Being out in the countryside with my dogs gives me time to think. I’ve learnt the pleasure of solitude without being lonely, and that’s a good feeling for me.

Welcome to "Man with two dogs" - the family website for dog owners and dog walkers.

This is my countryside diary which appears each Saturday in the Dundee Courier newspaper.

Travelling hopefully

March 15th, 2003

DARKEST PERTHSHIRE was my destination and I drove on familiar roads to get there. The day was bright and sunny, with clear views to far hills.

South down the A90 and looking off to the right I couldn't miss the Airlie Memorial, conspicuous at the entrance to Glen Prosen. Approaching Forfar there was a glimpse through trees of the War Memorial on the top of Balmashanner Hill, or Bummyshanner as Forfarians call it.

Because of road works you can't turn right at Forfar for the road to Glamis, so I continued down the dual carriageway to Dundee. Carrot Hill is on the left. I once knew the farmer at Carrot Farm.

Passing Perth I drove up the spectacular A9 road towards Inverness. The River Tay flows alongside much of the way until Ballinluig, when it and I both turned left to historic Aberfeldy. This is an interesting town with strong Jacobite connections. A striking General Wade bridge crosses the river.

On the town side of the bridge is an evocative kilted statue and memorial to the raising of the Black Watch regiment (the gallant Forty-Twa). Carved with a strong, self-reliant face, armed with broadsword and flintlock, and an eagle's feather in his bonnet, the figure gazes confidently to the far distance. An equally forceful statue is the Black Watch soldier who used to guard Dundee from the top of Powrie Brae, but was moved to a site at the foot of the brae on the road to Duntrune.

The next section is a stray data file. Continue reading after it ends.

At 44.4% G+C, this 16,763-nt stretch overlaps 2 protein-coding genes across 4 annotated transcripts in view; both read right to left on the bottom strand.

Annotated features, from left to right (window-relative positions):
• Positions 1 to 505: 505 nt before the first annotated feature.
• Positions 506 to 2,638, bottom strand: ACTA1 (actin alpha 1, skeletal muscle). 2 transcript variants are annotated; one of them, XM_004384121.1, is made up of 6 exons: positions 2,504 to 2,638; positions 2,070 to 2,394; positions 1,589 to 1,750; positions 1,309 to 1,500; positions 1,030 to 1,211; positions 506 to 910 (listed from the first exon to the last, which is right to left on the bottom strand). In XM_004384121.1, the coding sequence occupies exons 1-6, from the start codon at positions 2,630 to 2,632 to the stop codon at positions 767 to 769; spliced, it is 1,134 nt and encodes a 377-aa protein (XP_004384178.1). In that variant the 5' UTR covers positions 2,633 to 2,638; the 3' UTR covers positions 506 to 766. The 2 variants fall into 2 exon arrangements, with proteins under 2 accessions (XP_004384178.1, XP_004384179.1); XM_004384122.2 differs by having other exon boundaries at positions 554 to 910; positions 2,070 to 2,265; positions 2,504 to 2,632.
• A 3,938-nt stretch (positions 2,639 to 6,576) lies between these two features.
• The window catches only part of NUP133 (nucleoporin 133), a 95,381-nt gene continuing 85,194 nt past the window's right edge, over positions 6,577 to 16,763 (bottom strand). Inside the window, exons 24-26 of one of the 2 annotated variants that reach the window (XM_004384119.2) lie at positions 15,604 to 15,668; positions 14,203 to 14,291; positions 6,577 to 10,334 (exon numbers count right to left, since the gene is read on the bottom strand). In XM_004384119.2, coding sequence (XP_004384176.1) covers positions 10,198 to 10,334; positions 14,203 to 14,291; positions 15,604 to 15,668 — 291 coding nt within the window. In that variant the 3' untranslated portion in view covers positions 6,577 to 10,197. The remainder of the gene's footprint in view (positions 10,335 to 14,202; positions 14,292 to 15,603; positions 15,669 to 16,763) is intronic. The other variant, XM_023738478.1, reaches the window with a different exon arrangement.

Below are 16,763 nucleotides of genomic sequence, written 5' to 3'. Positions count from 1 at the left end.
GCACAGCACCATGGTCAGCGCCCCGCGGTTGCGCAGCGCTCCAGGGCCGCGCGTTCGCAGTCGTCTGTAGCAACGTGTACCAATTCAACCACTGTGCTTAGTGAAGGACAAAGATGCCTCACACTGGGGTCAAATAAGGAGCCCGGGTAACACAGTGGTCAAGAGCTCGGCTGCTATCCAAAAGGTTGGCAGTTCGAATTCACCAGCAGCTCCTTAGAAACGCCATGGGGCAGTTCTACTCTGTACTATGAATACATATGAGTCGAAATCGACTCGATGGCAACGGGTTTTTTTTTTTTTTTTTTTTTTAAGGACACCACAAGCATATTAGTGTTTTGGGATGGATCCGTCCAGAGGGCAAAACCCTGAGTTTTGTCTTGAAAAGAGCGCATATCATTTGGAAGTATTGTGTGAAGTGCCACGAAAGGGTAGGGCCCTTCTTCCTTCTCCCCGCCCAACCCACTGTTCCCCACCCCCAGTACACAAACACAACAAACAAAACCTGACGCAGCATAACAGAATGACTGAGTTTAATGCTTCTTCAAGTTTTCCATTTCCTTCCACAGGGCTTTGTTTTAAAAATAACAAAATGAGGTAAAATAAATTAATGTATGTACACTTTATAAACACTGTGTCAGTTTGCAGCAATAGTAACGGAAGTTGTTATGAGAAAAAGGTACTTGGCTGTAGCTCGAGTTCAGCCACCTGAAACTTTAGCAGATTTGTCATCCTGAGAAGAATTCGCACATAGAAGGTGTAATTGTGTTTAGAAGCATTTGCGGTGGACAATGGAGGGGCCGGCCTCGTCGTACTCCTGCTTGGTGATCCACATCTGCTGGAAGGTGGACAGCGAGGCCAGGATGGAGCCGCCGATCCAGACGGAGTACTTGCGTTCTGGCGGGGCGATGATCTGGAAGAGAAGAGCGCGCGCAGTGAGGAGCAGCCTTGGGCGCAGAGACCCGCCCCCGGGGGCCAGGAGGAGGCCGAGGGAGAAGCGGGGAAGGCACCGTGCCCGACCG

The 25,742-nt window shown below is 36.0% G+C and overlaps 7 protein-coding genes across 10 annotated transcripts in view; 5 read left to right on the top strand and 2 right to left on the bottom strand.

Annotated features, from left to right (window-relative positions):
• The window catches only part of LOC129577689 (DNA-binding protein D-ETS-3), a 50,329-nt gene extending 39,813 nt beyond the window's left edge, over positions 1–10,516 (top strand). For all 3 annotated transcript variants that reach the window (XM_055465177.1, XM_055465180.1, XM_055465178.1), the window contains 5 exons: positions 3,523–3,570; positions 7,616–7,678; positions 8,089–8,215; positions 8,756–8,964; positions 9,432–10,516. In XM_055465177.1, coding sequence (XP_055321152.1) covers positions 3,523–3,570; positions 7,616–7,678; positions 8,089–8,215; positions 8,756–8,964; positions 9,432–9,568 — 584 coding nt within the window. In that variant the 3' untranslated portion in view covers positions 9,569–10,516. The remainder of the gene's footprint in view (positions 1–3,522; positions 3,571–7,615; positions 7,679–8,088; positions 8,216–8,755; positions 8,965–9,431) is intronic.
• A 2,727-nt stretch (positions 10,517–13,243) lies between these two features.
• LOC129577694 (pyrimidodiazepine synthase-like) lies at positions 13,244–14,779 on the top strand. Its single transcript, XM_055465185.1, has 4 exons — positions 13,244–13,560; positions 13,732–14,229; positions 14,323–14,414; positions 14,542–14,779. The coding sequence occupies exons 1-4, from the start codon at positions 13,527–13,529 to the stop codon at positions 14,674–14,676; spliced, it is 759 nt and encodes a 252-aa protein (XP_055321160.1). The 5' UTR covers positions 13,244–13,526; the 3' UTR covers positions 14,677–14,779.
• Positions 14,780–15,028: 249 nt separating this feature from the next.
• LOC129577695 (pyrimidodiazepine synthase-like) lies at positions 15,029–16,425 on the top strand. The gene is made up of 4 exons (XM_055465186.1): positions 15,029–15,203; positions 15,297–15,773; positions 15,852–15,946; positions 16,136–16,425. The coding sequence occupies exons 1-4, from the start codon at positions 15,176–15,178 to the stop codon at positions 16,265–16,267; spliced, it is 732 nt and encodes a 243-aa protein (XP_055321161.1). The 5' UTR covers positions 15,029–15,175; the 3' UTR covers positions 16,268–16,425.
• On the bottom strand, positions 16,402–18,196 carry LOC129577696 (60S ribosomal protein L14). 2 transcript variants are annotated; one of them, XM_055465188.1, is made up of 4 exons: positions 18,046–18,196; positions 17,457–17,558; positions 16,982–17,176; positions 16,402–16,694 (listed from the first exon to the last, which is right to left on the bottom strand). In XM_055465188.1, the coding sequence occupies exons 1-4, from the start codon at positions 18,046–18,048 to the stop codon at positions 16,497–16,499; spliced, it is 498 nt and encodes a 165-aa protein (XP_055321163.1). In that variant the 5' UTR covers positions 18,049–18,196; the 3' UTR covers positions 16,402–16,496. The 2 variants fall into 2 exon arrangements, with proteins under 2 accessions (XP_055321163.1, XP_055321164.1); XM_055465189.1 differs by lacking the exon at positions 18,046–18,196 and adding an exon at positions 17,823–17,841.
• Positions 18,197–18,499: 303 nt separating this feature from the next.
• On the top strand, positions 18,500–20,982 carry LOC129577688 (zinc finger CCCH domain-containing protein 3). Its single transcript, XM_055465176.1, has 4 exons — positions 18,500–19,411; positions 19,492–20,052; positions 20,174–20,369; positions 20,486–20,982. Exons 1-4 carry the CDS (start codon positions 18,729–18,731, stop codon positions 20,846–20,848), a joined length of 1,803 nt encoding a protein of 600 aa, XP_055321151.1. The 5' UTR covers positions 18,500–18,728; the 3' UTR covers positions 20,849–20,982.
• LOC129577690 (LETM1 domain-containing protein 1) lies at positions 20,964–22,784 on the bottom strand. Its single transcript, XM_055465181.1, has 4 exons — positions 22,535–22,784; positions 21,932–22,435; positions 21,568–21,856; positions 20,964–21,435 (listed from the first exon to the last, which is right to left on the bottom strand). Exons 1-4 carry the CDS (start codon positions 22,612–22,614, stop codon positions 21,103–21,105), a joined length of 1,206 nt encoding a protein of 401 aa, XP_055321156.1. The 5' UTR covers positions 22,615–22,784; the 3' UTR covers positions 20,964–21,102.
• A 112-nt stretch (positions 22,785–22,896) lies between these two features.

Crossing the river I drove along the B846 past the huge mound of Weem Hill. I have a sort-of-cousin who lived on a croft at the top of the hill. My destination was the township of Dull, whose name is probably of Gaelic derivation. It's typically Perthshire, very bonny and not in the least dull.

On my homeward journey I revisited the beautiful, old St Margaret's Church which sits above fairytale Grantully Castle. About three-quarters of a mile off the A827 road, this intimate little church has a wonderfully preserved painted ceiling, and dates from 1533. It looks down on the pepper-pot towers of the castle and all around are wooded hillsides and craggy cliffs. Here is a place to stop and reflect on your mortality.

What really surprised me on my journey was the number of molehills along the roadside and in fields by the river. They seem to be breeding like rabbits in Perthshire! By contrast I have found only one in our garden – so far.

Yellow aconites are amongst my favourite winter flowers, but they're probably nearly over. One or two gardens I have visited have quite a carpet of them under the trees. In the wood there is a patch of what I think is butterbur, which flowered from about mid-January. I checked in Mary McMurtrie's excellent Scottish Wild Flowers book and this seemed very early, but perhaps the turn of the year was mild enough to bring it forward.

Written on Saturday, March 15th, 2003 at 8:47 am for Weekly.